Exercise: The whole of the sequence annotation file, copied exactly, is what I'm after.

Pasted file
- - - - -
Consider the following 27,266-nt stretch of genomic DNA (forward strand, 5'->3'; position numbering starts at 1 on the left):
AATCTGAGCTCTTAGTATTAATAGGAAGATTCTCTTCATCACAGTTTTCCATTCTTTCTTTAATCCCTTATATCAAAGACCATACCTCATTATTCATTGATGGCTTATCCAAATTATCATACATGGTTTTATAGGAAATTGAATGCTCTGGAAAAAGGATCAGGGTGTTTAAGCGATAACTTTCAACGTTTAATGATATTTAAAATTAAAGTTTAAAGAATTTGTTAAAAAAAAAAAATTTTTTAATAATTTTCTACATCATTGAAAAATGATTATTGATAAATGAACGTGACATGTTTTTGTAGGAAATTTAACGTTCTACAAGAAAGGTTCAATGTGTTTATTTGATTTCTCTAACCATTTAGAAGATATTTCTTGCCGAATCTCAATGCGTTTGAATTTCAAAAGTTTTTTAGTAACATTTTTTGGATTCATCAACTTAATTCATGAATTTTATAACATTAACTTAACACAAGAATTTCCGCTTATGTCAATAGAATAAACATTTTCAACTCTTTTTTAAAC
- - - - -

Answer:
Consider the following 27,266-nt stretch of genomic DNA (forward strand, 5'->3'; position numbering starts at 1 on the left):
AATCTGAGCTCTTAGTATTAATAGGAAGATTCTCTTCATCACAGTTTTCCATTCTTTCTTTAATCCCTTATATCAAAGACCATACCTCATTATTCATTGATGGCTTATCCAAATTATCATACATGGTTTTATAGGAAATTGAATGCTCTGGAAAAAGGATCAGGGTGTTTAAGCGATAACTTTCAACGTTTAATGATATTTAAAATTAAAGTTTAAAGAATTTGTTAAAAAAAAAAAATTTTTTAATAATTTTCTACATCATTGAAAAATGATTATTGATAAATGAACGTGACATGTTTTTGTAGGAAATTTAACGTTCTACAAGAAAGGTTCAATGTGTTTATTTGATTTCTCTAACCATTTAGAAGATATTTCTTGCCGAATCTCAATGCGTTTGAATTTCAAAAGTTTTTTAGTAACATTTTTTGGATTCATCAACTTAATTCATGAATTTTATAACATTAACTTAACACAAGAATTTCCGCTTATGTCAATAGAATAAACATTTTCAACTCTTTTTTAAAC